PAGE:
Why I’m Concerned With Inflation (And How I’m Trading)

For the past couple of months, I have mentioned that I’m concerned about inflation. But in just the past two weeks, my concerns about inflation have intensified.

CNBC reported:

“Home prices in April saw an annual gain of 14.6% in April, up from a 13.3% increase in March, according to the S&P CoreLogic Case-Shiller National Home Price Index.

Price gains have been expanding for the last 11 months, as buyer demand continues to outstrip supply. The inventory of homes for sale rose slightly in May compared with April, but was still 21% lower than May 2020, according to the National Association of Realtors.”

The reason why this matters is simple. Housing accounts for about a third of the Consumer price Index. And I expect home prices to drive gains in the CPI for the next few months.


Source: Federal Reserve

Consumers agree with me that inflation is likely to rise, according to the Federal Reserve Bank of New York’s recent Survey of Consumer Expectations. The latest data shows that consumers expect inflation to be 4.0% in the next year and to average 3.6% in the next three years.

Older consumers and those with less education are most worried about inflation. Older consumers tend to spend more on housing, about 46% of income, according to the Bureau of Labor Statistics. Lower education is generally associated with lower income, and low-income households also tend to spend a higher proportion of income on housing.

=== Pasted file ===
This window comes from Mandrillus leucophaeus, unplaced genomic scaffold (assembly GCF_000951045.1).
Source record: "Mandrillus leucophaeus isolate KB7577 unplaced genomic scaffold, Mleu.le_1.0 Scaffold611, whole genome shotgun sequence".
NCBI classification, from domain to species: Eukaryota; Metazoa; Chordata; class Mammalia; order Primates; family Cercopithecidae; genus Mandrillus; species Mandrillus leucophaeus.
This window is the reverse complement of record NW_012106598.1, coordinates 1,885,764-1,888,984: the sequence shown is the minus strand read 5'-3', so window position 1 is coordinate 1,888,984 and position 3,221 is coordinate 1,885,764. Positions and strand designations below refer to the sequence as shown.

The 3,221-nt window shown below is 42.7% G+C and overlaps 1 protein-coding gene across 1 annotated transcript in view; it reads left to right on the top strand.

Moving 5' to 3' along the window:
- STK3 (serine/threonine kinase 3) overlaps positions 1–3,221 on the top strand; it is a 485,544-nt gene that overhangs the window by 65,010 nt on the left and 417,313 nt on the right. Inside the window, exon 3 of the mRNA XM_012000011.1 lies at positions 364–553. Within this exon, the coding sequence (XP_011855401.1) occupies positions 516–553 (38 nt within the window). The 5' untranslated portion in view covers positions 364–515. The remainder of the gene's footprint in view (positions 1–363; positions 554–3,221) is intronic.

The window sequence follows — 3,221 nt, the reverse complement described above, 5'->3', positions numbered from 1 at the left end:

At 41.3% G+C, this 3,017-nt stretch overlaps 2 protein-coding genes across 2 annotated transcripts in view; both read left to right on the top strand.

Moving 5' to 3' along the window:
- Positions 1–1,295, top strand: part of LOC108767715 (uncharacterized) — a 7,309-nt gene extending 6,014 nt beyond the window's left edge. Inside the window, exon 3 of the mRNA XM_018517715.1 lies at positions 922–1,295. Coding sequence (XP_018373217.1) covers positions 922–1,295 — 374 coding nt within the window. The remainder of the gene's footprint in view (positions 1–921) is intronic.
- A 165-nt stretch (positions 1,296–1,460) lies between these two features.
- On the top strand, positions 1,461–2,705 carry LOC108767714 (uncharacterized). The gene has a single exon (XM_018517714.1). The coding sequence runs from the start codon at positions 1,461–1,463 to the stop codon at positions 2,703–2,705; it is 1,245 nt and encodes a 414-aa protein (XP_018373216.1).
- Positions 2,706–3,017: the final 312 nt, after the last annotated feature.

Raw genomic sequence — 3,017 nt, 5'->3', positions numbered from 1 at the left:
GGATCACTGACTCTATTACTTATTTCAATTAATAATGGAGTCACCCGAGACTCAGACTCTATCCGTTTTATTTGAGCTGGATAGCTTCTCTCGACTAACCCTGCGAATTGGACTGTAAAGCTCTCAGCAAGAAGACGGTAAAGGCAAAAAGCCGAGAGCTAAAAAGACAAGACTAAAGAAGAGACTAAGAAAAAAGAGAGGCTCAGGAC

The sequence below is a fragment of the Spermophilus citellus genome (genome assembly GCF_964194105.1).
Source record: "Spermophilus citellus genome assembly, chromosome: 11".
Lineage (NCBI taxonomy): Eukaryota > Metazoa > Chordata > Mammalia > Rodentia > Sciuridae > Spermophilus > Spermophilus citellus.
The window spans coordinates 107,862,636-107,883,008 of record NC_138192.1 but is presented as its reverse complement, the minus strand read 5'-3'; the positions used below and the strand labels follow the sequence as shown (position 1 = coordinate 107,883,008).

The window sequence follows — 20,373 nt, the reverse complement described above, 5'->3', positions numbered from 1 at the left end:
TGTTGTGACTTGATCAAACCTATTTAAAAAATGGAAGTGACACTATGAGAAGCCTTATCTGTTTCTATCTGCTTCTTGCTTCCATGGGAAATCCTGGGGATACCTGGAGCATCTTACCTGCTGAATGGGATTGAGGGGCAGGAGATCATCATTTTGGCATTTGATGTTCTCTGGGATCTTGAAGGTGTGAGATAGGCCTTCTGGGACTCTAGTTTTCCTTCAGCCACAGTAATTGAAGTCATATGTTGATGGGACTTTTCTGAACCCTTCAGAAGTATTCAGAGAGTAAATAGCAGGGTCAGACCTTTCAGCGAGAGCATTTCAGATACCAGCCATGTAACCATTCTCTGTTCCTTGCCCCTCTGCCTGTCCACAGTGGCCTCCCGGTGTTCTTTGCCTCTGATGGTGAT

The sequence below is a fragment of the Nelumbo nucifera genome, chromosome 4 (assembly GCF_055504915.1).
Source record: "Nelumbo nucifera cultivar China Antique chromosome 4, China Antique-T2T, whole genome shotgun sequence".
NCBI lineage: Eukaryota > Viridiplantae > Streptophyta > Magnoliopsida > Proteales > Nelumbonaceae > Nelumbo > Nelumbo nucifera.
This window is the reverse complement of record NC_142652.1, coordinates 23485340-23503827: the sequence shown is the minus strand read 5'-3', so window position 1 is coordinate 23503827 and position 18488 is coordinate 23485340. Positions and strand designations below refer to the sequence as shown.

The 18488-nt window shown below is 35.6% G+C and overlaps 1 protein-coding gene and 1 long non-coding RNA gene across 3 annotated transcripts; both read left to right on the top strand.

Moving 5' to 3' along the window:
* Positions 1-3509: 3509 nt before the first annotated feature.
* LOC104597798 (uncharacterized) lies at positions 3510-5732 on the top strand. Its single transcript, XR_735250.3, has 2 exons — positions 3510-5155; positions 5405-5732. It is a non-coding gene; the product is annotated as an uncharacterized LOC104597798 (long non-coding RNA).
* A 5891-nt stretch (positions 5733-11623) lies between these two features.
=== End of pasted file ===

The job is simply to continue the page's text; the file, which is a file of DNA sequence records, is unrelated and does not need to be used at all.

How I’m Trading Right Now

My goal isn’t to cause alarm with my readers. My inflation concerns will only continue to grow if the evidence continues to point me in that direction. That also means I will vigilantly watch my portfolio over at Maximum Income.

If inflation does increase and it adversely affects some holdings, I will recommend closing those positions. In the current environment, it will be important to react to the incoming data and close positions that don’t act as expected.

I am not saying this because I am worried about any particular holding. I just don’t want our readers to be surprised if the data forces me to change my mind. In this way, I believe I am implementing the wisdom of John Maynard Keynes, who reportedly said, “When facts change, I change my mind.”

The main point, however, is that the overall strategy we use over at Maximum Income remains the same. That’s because our goal is to make trades that enhance our income from the stocks we own.

This is a strategy that works great in any market environment. But it can be especially handy right now because that extra income can help offset the effects of inflation.

Case in point, I recently recommended a trade in Philip Morris International Inc. (NYSE: PM), the international tobacco company.

This is a defensive stock. It offers a 4.9% dividend and should be attractive to value investors if there is a selloff in the stock market.

But with the strategy we use over at Maximum Income, we can collect even more income. And we can do it without taking on any unnecessary risk.

In fact, this strategy works like an “insurance policy,” protecting your capital in the event of a downturn — while still giving you the chance to enjoy some upside.

I think every investor owes it to themselves to at least learn how this works, which is why I’ve released a report that tells you everything you need to know.

Go here to check it out now.